Very shortly after Covid-19 landed, she put her picnic blankets aside and started selling washable shweshwe face masks instead. All respect to her: she has just the kind of business brain South Africa needs now.
Sometimes lockdown feels interminable but we know that it will end. I’m more concerned about the end of economic lockdown. To get there, we all need to channel our inner shweshwe lady.
We’re facing not just the economic and social effects of Covid-19, but also the fact that our government has had to bail out several struggling SOEs and our Moody’s credit rating has been downgraded. The outlook seems bleak but I believe that we can choose the legacy this crisis leaves us.
It’s not just about staying afloat in difficult circumstances but about how to emerge from this crisis leaner and more competitive. These are the four lessons I believe we need to be acting on now to equip ourselves for post-pandemic opportunities.
Traditional businesses have quickly become productive remotely, implementing successful digital strategies. We’ve always been tech-focused, so easily made the move to video conferencing to run our Academy’s remote blended learning programmes and conduct interviews for our recruitment businesses.
This is precisely the time to experiment and learn all you can about living in a digital world – and implement the tools and technologies you’ve found useful for your personal and professional circumstances.
This pandemic has shown us that it is possible to keep companies running, relationships intact and employees productive without everybody present in the same physical space. We all have proof that clocking staff in and out the office is not a proxy for productivity and performance.
We had more company-wide interactions during the first four weeks of lockdown than we’d had in the six months preceding it. Rather than isolating us, lockdown brought us closer together. I’m sure the same is true of many other companies. Now we need to capitalise on what we’ve experienced.
We’re already planning a future where not all staff are in the office every day or even every week, and we’re seriously reconsidering whether we need to keep our large office space. I’m sure we’re not the only company doing so.
3. Agility and innovation
Covid-19 has shown that there’s nothing like a crisis to spark creativity and speed. Shweshwe lady is a case in point. For years people have paid lip service to agility and innovation but as soon as it became necessary, we really saw what we were capable of.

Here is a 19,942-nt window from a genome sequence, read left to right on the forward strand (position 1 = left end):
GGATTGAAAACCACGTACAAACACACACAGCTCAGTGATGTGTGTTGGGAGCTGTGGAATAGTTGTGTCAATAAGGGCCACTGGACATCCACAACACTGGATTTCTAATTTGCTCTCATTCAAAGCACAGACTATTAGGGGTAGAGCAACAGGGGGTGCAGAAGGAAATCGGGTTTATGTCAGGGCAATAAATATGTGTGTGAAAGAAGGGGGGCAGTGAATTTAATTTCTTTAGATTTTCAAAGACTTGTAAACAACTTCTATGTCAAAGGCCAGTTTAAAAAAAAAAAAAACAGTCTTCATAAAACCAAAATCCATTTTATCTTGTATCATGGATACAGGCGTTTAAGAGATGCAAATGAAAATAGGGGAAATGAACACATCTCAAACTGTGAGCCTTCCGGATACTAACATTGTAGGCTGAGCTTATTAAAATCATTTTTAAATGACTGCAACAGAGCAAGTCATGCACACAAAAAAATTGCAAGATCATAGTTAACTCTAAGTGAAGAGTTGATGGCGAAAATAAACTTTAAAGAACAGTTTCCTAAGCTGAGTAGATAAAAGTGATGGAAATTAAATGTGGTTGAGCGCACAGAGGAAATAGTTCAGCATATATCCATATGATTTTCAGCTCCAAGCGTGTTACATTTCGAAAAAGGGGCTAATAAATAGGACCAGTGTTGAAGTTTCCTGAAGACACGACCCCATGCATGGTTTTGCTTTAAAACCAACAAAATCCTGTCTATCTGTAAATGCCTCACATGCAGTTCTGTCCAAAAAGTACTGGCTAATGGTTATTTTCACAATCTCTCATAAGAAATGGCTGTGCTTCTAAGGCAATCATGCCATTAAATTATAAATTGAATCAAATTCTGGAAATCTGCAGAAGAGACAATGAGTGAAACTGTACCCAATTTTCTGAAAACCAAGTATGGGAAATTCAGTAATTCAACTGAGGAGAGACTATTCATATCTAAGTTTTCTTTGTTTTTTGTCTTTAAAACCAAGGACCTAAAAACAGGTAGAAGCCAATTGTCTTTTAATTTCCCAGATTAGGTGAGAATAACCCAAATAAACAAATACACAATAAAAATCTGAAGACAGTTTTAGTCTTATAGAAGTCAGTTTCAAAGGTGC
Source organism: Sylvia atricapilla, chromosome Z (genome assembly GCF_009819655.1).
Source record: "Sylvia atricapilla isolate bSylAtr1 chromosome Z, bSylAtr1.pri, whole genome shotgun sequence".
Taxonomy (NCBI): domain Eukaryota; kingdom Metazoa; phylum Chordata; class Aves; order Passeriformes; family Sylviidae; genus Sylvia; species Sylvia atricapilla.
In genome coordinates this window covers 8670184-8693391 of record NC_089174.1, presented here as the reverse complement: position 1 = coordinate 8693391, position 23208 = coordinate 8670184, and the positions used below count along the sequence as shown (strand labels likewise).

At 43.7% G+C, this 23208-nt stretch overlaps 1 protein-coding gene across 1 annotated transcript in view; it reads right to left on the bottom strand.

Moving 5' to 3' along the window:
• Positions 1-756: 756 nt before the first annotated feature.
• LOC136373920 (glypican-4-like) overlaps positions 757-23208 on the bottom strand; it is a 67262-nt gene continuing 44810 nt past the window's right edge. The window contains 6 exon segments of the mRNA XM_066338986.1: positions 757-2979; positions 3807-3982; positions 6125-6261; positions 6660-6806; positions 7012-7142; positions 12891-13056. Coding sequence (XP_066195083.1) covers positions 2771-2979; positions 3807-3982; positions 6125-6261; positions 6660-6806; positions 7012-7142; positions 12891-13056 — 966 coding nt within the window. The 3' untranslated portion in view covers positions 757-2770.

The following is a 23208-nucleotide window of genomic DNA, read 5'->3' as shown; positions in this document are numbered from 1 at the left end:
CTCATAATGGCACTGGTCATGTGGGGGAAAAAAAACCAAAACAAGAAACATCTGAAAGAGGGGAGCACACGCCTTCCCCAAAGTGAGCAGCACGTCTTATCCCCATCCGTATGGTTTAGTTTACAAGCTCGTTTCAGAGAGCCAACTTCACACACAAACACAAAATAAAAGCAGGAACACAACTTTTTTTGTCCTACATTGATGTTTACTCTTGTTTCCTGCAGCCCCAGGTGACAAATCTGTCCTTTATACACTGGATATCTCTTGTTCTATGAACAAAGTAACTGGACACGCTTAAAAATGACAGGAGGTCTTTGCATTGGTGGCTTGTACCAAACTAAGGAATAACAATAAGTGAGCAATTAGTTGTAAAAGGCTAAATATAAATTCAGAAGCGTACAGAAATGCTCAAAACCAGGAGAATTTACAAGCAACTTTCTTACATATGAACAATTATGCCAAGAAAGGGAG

In a mere seven days, Dyson, the UK-based manufacturer of small household appliances, conceived and built a respirator. Factories have been repurposed to make hand sanitizer, and motor vehicle plants are churning out medical equipment. Technologies like 3D printing have come out of R&D mode to produce tooling for plants and patterns for manufacturing essential goods.
Some insurance companies are proactively reducing premiums where claims have dried up because clients are not using their cars. And Capitec took only nine days to convert 100 branches into home-based call centres. Being proactive will stand these forward-thinking organisations in good stead in the future.
I was delighted when our bank processed our Covid-19 application via their app and website in a quick and painless process. By contrast, another bank I deal with could not resolve a problem unless I had a Windows-based computer. Quite how they expected me to conjure one during lockdown is a mystery. Yet another company emailed me an eight-page document to fill out by hand to make a simple change to my account.
I don’t see these latter two companies in my future – I would rather deal with those companies that have taken this opportunity to make my life easier. Even courts and GPs are now conducting their business digitally via video call: corporates have no excuse for not keeping up.
4. Real societal change
I don’t envisage anyone travelling much in the near future; certainly not across the country to attend a single meeting but also in and out of that increasingly irrelevant office.
It has always pained me when I consider that those who earn the least in our company invariably travel the longest distance to work each day. Now their expenses will be significantly reduced but that’s not the real gain. The real gain will come from putting some of that spare time to use to learn new skills – using online learning platforms – to stay relevant as the world changes.
I hope this type of societal change will be the legacy of Covid-19, along with accelerated digitisation, trust in our people to do their jobs no matter where they are, and real agility and innovation.
Published on HR Pulse